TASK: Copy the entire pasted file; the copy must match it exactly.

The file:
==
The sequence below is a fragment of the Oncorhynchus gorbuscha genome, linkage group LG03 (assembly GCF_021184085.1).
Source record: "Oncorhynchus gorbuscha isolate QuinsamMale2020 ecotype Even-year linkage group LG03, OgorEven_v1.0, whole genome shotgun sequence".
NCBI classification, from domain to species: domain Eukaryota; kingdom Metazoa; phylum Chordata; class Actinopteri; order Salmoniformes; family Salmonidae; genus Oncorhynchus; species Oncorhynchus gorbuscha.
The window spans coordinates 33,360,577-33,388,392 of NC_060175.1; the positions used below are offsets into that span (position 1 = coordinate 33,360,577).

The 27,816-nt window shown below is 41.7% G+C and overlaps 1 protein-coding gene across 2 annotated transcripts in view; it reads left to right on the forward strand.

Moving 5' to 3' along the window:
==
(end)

The sequence below is a fragment of the Oncorhynchus gorbuscha genome, linkage group LG03 (assembly GCF_021184085.1).
Source record: "Oncorhynchus gorbuscha isolate QuinsamMale2020 ecotype Even-year linkage group LG03, OgorEven_v1.0, whole genome shotgun sequence".
NCBI classification, from domain to species: domain Eukaryota; kingdom Metazoa; phylum Chordata; class Actinopteri; order Salmoniformes; family Salmonidae; genus Oncorhynchus; species Oncorhynchus gorbuscha.
The window spans coordinates 33,360,577-33,388,392 of NC_060175.1; the positions used below are offsets into that span (position 1 = coordinate 33,360,577).

The 27,816-nt window shown below is 41.7% G+C and overlaps 1 protein-coding gene across 2 annotated transcripts in view; it reads left to right on the forward strand.

Moving 5' to 3' along the window: